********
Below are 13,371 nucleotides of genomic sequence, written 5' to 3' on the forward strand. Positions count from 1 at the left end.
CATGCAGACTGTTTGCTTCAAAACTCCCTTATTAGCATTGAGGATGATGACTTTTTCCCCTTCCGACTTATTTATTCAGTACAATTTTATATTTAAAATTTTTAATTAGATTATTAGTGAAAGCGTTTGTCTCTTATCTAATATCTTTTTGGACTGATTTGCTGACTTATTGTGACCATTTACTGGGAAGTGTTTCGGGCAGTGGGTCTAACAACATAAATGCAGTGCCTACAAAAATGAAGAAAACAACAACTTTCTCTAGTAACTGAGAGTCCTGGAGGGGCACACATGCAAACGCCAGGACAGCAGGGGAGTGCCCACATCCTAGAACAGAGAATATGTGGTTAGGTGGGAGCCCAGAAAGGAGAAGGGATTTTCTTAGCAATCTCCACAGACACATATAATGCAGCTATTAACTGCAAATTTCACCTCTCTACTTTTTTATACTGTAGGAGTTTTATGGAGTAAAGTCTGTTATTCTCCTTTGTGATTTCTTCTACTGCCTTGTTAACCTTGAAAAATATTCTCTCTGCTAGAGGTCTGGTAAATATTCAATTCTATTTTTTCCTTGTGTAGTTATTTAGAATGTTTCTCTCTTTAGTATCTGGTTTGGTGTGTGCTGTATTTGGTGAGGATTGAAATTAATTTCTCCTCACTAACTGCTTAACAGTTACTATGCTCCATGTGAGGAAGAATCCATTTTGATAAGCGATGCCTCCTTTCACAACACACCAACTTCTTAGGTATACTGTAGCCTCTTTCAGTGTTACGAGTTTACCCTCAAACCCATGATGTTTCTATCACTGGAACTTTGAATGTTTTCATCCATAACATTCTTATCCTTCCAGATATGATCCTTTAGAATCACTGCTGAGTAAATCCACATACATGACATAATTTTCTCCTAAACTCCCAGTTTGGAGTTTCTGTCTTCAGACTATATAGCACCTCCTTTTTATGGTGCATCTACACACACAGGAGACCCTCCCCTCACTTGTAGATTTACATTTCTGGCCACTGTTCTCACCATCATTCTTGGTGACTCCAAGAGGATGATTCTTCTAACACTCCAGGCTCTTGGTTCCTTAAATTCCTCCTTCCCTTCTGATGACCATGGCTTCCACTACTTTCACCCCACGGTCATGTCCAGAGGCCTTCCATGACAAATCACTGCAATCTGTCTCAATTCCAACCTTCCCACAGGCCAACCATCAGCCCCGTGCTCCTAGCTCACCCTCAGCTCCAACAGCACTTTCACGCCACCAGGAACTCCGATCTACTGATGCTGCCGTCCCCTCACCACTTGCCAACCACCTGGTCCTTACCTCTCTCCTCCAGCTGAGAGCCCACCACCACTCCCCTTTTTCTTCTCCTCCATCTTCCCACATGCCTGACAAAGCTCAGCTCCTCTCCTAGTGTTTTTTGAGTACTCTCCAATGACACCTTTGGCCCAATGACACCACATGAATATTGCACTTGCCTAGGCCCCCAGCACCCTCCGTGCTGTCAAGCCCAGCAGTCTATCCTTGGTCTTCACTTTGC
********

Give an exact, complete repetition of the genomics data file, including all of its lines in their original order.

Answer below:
Below are 13,371 nucleotides of genomic sequence, written 5' to 3' on the forward strand. Positions count from 1 at the left end.
CATGCAGACTGTTTGCTTCAAAACTCCCTTATTAGCATTGAGGATGATGACTTTTTCCCCTTCCGACTTATTTATTCAGTACAATTTTATATTTAAAATTTTTAATTAGATTATTAGTGAAAGCGTTTGTCTCTTATCTAATATCTTTTTGGACTGATTTGCTGACTTATTGTGACCATTTACTGGGAAGTGTTTCGGGCAGTGGGTCTAACAACATAAATGCAGTGCCTACAAAAATGAAGAAAACAACAACTTTCTCTAGTAACTGAGAGTCCTGGAGGGGCACACATGCAAACGCCAGGACAGCAGGGGAGTGCCCACATCCTAGAACAGAGAATATGTGGTTAGGTGGGAGCCCAGAAAGGAGAAGGGATTTTCTTAGCAATCTCCACAGACACATATAATGCAGCTATTAACTGCAAATTTCACCTCTCTACTTTTTTATACTGTAGGAGTTTTATGGAGTAAAGTCTGTTATTCTCCTTTGTGATTTCTTCTACTGCCTTGTTAACCTTGAAAAATATTCTCTCTGCTAGAGGTCTGGTAAATATTCAATTCTATTTTTTCCTTGTGTAGTTATTTAGAATGTTTCTCTCTTTAGTATCTGGTTTGGTGTGTGCTGTATTTGGTGAGGATTGAAATTAATTTCTCCTCACTAACTGCTTAACAGTTACTATGCTCCATGTGAGGAAGAATCCATTTTGATAAGCGATGCCTCCTTTCACAACACACCAACTTCTTAGGTATACTGTAGCCTCTTTCAGTGTTACGAGTTTACCCTCAAACCCATGATGTTTCTATCACTGGAACTTTGAATGTTTTCATCCATAACATTCTTATCCTTCCAGATATGATCCTTTAGAATCACTGCTGAGTAAATCCACATACATGACATAATTTTCTCCTAAACTCCCAGTTTGGAGTTTCTGTCTTCAGACTATATAGCACCTCCTTTTTATGGTGCATCTACACACACAGGAGACCCTCCCCTCACTTGTAGATTTACATTTCTGGCCACTGTTCTCACCATCATTCTTGGTGACTCCAAGAGGATGATTCTTCTAACACTCCAGGCTCTTGGTTCCTTAAATTCCTCCTTCCCTTCTGATGACCATGGCTTCCACTACTTTCACCCCACGGTCATGTCCAGAGGCCTTCCATGACAAATCACTGCAATCTGTCTCAATTCCAACCTTCCCACAGGCCAACCATCAGCCCCGTGCTCCTAGCTCACCCTCAGCTCCAACAGCACTTTCACGCCACCAGGAACTCCGATCTACTGATGCTGCCGTCCCCTCACCACTTGCCAACCACCTGGTCCTTACCTCTCTCCTCCAGCTGAGAGCCCACCACCACTCCCCTTTTTCTTCTCCTCCATCTTCCCACATGCCTGACAAAGCTCAGCTCCTCTCCTAGTGTTTTTTGAGTACTCTCCAATGACACCTTTGGCCCAATGACACCACATGAATATTGCACTTGCCTAGGCCCCCAGCACCCTCCGTGCTGTCAAGCCCAGCAGTCTATCCTTGGTCTTCACTTTGC